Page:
Hinkley Point

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The headland at Hinkley Point with the power stations visible in the background
Hinkley Point from the Quantock Hills

Hinkley Point is a headland on the Bristol Channel coast of Somerset, England, 5 miles (8 kilometres) north of Bridgwater and 5 mi (8 km) west of Burnham-on-Sea, close to the mouth of the River Parrett.

Excavations in 2014 and 2015, carried out by Cotswold Archaeology and funded by Electricité de France (EDF) in preparation for the construction of Hinkley Point C nuclear power station, discovered a farming settlement at the site dating from the Iron Age and then a post Roman cemetery.[1][2]

Hinkley Point adjoins the Bridgwater Bay (Site of Special Scientific Interest)[3] and nature reserve,[4] and is a popular location for birdwatching and fossil hunting. A visitor centre in the nearby town Bridgwater gives access to information, as well as running tours of the plant. There is also a nature trail which features plants, birds and butterflies.[5]

The exposed location of Hinkley Point meant that it was considered ideal for wind generation. However, a proposal to build 12 wind turbines close to the site of the nuclear power stations was turned down in October 2005.[6] The reason given by West Somerset District Council for the rejection was safety fears over what would happen were a turbine blade to detach and hit "something or somebody".[6]

Nuclear power stations[edit]

The landscape of Hinkley Point is dominated by two nuclear power stations:

Hinkley Point C[edit]

In 2008, the Blair Government announced its support for a third nuclear power station at Hinkley Point. Electricité de France (EDF) plan to build a power station consisting of two European Pressurized Reactor (EPR) units, called Hinkley Point C, subject to electricity pricing agreement with the government.[7][8] HMG said in 2008 that the new Hinkley Point and Sizewell C power stations would contribute 13% of UK electricity in the early 2020s.[7] While the initial constructor EDF was in critical financial trouble, contracts were signed to bring the China General Nuclear Power Group on board in September 2016.[9][10][11] Hinkley Point C is projected to use three million tonnes of concrete and 230,000 tonnes of steel reinforcements.[12] One of its claims to fame is that the project was as of 2020 "the most expensive nuclear power station in the world".[11]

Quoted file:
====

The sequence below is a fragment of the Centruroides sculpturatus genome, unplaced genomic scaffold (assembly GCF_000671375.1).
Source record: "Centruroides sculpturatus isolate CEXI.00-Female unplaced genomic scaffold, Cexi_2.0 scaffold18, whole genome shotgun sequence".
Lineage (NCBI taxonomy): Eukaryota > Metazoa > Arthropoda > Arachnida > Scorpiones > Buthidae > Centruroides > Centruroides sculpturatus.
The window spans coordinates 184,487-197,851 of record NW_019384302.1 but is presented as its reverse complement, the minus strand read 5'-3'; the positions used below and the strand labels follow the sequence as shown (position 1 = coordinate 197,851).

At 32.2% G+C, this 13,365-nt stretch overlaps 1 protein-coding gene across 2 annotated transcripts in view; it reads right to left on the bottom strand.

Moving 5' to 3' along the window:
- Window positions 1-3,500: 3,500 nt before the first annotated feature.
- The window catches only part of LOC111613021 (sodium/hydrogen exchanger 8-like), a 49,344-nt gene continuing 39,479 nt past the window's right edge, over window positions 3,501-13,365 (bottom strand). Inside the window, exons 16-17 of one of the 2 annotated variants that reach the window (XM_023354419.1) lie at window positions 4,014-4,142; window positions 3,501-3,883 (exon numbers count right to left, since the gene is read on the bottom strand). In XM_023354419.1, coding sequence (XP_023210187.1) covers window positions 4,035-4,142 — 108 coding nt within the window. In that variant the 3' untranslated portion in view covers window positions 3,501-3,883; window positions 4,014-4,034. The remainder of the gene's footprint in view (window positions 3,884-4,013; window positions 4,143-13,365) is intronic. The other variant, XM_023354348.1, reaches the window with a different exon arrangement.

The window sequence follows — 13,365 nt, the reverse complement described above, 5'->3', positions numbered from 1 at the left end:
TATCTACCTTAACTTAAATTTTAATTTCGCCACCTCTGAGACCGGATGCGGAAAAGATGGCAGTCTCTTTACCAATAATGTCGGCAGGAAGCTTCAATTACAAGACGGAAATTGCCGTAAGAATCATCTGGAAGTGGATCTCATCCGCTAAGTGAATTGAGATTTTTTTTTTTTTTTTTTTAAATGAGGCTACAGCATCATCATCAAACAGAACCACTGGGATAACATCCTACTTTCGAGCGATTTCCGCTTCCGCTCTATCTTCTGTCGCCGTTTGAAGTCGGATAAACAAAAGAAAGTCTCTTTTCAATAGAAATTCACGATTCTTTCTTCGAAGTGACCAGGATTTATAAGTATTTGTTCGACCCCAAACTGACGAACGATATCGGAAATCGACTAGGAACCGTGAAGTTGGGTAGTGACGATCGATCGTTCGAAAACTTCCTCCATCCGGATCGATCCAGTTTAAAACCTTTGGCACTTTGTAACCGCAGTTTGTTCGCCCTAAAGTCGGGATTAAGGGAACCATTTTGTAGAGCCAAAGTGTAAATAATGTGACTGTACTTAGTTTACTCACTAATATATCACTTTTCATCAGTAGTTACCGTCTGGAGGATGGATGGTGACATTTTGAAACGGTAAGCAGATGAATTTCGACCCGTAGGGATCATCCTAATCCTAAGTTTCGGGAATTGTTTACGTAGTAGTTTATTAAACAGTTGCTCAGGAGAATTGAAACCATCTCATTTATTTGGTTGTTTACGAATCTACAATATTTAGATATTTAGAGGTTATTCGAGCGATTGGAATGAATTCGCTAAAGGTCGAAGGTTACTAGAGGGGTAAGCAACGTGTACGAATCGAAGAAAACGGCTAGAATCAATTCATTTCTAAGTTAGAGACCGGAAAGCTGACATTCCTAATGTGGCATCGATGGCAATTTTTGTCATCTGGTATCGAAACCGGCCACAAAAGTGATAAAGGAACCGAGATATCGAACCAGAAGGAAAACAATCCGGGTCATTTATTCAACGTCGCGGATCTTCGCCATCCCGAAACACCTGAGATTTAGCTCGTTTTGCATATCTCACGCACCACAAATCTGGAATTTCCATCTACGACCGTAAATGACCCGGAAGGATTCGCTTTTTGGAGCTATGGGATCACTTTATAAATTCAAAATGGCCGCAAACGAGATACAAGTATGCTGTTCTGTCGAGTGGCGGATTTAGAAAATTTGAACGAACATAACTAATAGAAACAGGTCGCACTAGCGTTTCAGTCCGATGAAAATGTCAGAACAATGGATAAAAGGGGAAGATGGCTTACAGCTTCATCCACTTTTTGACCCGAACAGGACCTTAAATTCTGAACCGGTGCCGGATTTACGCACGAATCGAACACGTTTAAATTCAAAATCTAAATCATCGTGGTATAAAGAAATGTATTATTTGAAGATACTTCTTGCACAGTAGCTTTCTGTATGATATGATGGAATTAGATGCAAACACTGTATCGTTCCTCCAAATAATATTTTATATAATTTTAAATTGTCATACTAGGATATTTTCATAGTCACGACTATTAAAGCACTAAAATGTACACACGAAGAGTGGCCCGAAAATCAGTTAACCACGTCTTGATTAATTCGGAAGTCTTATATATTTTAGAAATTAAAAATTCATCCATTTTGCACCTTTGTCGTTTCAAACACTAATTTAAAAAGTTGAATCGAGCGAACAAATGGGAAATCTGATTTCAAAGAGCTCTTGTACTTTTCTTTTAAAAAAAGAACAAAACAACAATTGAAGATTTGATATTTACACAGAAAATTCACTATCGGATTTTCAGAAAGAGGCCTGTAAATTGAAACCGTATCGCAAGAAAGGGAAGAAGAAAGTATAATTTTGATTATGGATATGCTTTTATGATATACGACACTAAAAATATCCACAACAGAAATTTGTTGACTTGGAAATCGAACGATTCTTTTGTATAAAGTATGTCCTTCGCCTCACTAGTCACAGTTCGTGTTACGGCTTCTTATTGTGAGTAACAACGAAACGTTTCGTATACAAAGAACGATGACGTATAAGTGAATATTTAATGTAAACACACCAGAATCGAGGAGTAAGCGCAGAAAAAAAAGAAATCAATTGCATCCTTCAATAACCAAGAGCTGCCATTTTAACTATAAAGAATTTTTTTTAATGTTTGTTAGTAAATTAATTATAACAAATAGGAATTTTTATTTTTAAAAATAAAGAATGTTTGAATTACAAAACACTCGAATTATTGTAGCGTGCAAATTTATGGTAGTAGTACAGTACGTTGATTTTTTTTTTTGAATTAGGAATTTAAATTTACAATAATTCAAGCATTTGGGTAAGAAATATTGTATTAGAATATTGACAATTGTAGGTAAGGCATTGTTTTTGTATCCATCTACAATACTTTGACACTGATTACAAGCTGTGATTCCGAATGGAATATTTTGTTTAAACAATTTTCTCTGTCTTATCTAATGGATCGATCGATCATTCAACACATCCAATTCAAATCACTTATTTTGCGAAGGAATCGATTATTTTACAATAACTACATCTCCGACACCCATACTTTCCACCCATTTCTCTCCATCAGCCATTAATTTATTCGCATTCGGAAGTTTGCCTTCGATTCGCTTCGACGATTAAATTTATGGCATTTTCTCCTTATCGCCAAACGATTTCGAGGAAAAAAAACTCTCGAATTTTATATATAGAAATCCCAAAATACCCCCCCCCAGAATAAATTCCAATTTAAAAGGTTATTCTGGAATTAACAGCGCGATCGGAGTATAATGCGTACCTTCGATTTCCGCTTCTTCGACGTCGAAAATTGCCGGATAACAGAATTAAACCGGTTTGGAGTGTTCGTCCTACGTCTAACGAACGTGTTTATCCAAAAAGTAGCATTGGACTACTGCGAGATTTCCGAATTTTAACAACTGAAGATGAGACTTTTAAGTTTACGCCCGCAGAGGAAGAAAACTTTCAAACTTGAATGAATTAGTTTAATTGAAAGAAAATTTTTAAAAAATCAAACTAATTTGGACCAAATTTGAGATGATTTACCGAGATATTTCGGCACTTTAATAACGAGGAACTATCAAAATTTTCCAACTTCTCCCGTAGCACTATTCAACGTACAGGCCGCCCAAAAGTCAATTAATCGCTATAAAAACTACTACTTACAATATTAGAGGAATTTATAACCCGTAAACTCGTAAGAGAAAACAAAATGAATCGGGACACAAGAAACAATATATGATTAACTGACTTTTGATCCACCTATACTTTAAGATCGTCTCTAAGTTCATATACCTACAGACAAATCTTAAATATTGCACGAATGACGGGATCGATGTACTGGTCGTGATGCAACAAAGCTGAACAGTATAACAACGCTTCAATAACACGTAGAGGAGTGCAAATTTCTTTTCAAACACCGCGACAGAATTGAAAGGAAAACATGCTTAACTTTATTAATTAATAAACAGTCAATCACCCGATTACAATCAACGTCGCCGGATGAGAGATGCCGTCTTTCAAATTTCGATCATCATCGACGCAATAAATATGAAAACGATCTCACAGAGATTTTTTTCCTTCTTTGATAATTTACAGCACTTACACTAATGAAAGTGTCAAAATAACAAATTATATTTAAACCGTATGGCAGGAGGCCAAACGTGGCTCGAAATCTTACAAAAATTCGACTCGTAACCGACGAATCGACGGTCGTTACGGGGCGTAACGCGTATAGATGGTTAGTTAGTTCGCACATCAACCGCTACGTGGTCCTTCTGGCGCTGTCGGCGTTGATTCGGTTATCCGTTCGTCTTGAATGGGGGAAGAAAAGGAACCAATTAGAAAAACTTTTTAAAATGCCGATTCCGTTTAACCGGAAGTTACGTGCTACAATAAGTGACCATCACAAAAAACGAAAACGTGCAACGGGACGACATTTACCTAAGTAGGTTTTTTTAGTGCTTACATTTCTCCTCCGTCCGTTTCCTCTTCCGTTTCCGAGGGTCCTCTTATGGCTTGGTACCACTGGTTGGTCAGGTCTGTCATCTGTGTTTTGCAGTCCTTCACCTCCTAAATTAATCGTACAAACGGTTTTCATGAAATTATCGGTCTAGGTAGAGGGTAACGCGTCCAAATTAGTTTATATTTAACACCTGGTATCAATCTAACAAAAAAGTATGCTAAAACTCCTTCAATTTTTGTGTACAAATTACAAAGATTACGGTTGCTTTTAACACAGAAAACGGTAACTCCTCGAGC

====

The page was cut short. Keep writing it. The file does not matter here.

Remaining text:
1. ^ "Archaeology at Hinkley Point". South West Heritage Trust. Retrieved 30 September 2016.
  2. ^ "Hinkley Point C excavations unearth bones from the Dark Ages". BBC. Retrieved 30 September 2016.
  3. ^ "Bridgwater Bay SSSI". Natural England. Retrieved 19 February 2007.
  4. ^ "Bridgwater Bay Natural Area". Natural England. Retrieved 19 February 2007.
  5. ^ "Hinkley Point Nature Trail to reopen". British Energy. Retrieved 19 February 2007.
  6. ^ a b "Wind turbine farm plans rejected". BBC News. 26 October 2005. Retrieved 19 February 2007.
  7. ^ a b "New dawn for UK nuclear power". WNN. 24 September 2008. Retrieved 25 September 2008.
  8. ^ Declan Lynch (18 April 2013). "EdF still undecided about Hinkley Point C go-ahead". New Civil Engineer. Retrieved 21 April 2013.
  9. ^ Moylan, John. "Hinkley Point contract is signed". BBC. Retrieved 30 September 2016.
  10. ^ Mason, Rowena (29 September 2016). "Hinkley Point: ministers sign go-ahead for nuclear power plant". Guardian. Retrieved 30 September 2016.
  11. ^ a b Farage, Nigel (28 January 2020). "Of course Huawei is getting an easy ride. The British establishment has been bought up by China". Daily Telegraph.
  12. ^ Connolly, Jay (30 October 2018). "Major Project - Hinkley Point C". NRL Ltd. Retrieved 30 October 2018.

Coordinates: 51°12′29″N 3°07′45″W / 51.20806°N 3.12917°W / 51.20806; -3.12917